Rosneft’s Essar Oil deal takes Russia’s turf war to Middle East backyard
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A $13 billion deal involving Russia in India threatens to weaken the grip of Middle East crude suppliers in the world’s fastest growing oil market.
Rosneft PJSC is part of a group of investors that beat suitors from Saudi Arabia and Iran to buy Essar Oil Ltd’s Vadinar refinery, India’s second-biggest, in a deal announced over the weekend. Russia’s largest oil producer is following a strategy by resource-rich firms and nations to secure outlets for their output, and may supply the facility with Venezuela crude and challenge Middle East exporters that provide about two-thirds of the country’s imports.
“India will be the most important product-growth market over the next 25 years, making it important to Russia,” according to Neil Beveridge, a Hong Kong-based analyst at Sanford C. Bernstein & Co.
With the Essar deal, Rosneft is targeting a market of 1.3 billion people that imports more than 80% of its crude requirements and which is forecast by the International Energy Agency to be the world’s fastest-growing oil consuming nation through 2040. The country has emerged as a bright spot for global demand as the quickest economic expansion among major economies spurs increased use of trucks, cars and motorbikes.
The transaction also includes about 2,700 Essar Oil retail stations, a market that has attracted top oil companies such Royal Dutch Shell Plc and BP Plc. Most of Essar’s output is sold domestically, either through its own outlets or to government-owned fuel retailers.
“The access to the Indian market attracted Rosneft the most,” Prashant Ruia, chairman of Essar Oil, said in an interview in Mumbai on Sunday. “It is one of the world’s largest markets. They wanted to have a piece of the market.”
Rosneft also sees the potential to expand in the Asia-Pacific region by supplying fuels to Indonesia, Vietnam, the Philippines and Australia, it said in a statement.
The deal will enable Russia to have “greater influence over the Asian market,” said Abhishek Kumar, an analyst at InterfaxEnergy’s Global Gas Analytics in London. “This would be in response to Saudi Arabia’s attempts to penetrate the European market, which is dominated by Russian oil.”
The need for oil-rich nations to invest in overseas refineries to secure market share has intensified amid a global glut. Saudi Arabia is buying stakes in refiners through its state-owned oil giant Saudi Aramco in countries from Indonesia to the US. Kuwait is also investing in processing facilities.
Essar Oil’s Vadinar refinery in Gujarat can process about 400,000 barrels a day. It was designed to run on low-quality crudes from Venezuelan or the Middle East, rather than Russian grades. Venezuela made up almost half the refinery’s supplies in the first six months of the year, followed by Iran, according to shipping data obtained by Bloomberg.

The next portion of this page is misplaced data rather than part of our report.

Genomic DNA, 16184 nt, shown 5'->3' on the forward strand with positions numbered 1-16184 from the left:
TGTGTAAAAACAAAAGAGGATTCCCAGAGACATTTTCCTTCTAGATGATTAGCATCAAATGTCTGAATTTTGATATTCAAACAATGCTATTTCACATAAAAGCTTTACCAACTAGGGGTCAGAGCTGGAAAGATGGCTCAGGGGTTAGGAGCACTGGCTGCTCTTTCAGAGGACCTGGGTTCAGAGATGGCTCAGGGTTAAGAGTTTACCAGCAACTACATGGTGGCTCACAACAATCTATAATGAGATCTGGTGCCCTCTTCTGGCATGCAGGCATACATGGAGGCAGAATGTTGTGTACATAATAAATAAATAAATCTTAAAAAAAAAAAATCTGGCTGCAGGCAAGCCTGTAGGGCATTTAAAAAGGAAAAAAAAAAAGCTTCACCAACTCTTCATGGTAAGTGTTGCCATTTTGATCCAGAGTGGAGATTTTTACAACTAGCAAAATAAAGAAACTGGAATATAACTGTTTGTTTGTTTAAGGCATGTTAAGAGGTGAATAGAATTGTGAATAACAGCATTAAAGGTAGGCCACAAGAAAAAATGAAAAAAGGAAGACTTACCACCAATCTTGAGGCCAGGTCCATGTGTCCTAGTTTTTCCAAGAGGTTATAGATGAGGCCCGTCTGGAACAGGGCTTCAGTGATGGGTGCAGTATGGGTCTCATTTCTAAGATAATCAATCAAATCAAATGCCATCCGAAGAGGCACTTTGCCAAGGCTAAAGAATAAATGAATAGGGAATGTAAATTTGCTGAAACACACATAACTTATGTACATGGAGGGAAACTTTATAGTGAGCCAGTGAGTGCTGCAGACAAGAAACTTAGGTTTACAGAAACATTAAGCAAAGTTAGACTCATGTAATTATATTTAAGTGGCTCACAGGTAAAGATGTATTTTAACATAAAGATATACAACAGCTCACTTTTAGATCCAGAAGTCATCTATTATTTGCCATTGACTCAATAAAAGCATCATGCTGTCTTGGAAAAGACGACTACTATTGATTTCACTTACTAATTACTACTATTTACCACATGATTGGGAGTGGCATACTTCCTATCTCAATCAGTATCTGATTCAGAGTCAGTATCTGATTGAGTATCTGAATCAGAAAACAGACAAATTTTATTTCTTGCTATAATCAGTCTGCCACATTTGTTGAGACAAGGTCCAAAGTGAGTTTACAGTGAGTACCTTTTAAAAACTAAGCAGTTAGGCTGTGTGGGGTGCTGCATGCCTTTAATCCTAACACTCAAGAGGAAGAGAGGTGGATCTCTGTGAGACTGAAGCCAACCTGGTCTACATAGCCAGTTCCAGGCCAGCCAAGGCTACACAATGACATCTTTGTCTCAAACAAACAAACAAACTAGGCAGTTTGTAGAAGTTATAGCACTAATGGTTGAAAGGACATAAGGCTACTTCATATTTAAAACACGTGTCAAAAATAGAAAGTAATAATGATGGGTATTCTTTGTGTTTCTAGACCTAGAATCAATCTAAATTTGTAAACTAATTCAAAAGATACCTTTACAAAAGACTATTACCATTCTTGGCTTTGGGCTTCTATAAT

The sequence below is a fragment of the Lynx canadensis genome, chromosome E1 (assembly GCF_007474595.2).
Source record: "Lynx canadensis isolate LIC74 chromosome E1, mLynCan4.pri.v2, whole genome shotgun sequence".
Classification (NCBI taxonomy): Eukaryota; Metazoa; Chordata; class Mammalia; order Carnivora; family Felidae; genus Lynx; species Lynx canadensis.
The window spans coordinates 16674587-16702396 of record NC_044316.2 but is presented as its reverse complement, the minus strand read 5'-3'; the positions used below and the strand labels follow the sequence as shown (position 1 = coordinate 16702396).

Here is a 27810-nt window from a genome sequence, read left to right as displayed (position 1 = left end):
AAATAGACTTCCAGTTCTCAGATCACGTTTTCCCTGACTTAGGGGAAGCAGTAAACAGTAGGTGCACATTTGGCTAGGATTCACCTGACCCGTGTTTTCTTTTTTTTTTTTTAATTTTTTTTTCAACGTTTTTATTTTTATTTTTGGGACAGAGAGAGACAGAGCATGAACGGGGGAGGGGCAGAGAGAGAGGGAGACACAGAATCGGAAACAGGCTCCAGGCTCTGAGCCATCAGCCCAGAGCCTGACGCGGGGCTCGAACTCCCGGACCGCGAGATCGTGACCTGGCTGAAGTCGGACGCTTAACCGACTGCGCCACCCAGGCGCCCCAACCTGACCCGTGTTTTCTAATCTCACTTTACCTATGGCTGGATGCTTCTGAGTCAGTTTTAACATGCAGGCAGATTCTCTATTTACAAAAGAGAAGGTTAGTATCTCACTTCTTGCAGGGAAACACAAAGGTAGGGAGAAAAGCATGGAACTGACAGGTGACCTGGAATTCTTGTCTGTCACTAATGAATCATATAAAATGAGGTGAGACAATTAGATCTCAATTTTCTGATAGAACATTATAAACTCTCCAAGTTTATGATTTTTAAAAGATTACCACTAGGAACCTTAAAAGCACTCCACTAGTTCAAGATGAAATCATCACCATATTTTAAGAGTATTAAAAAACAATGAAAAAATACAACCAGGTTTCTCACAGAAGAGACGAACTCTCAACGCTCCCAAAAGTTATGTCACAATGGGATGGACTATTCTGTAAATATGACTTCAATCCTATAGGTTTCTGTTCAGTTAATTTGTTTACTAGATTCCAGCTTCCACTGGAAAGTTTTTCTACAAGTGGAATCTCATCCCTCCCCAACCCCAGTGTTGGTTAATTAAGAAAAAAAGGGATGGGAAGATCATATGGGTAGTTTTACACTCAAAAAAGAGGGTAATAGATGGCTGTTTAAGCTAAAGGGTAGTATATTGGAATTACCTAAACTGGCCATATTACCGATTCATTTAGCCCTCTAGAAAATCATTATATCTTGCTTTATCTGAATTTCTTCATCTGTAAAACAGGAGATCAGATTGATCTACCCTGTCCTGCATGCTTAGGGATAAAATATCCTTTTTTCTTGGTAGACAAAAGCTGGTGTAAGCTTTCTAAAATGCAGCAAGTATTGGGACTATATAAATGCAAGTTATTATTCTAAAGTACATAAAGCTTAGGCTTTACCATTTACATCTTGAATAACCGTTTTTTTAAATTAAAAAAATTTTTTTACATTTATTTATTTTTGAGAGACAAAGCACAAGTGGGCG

“The best way for Rosneft to supply crude to Essar is via its equity in Venezuela,” said Tushar Tarun Bansal, director at Ivy Global Energy, an industry consultant in Singapore. “Bringing this crude to India helps Rosneft and Russia the most by securing their equity crude supply and not adversely impacting its own market in Europe.”
By comparison, Middle East exporters led by Iraq and Saudi Arabia provided more than 65% of India’s overall crude imports during the April-June quarter, according to oil minister Dharmendra Pradhan.
Rosneft and Petroleos de Venezuela SA, the state oil company, agreed earlier this year to terms on swapping crude oil and fuels. The Russian oil giant also has interests in five projects in Venezuela—Petromonagas, Petrovictoria, Petromiranda, Boqueron and Petroperija—that contain estimated oil reserves that exceed 20.5 billion tonnes (about 150 billion barrels), the company said in February.
India has been deepening its energy ties with Russia, which has also developed nuclear reactors in the South Asian nation and has discussed increasing supplies of natural gas through both LNG and pipelines. Indian state-owned companies have so far spent almost $6 billion for new stakes in Russian oil assets in Siberia.
After letting India companies invest in Russian exploration and production projects, “India is reciprocating by allowing Russian oil major Rosneft to invest in refining in India,” said Bernstein’s Beveridge. “These agreements are very strategic, aimed at boosting India’s energy security and boosting Russia’s access to the most important long term growth market.” Bloomberg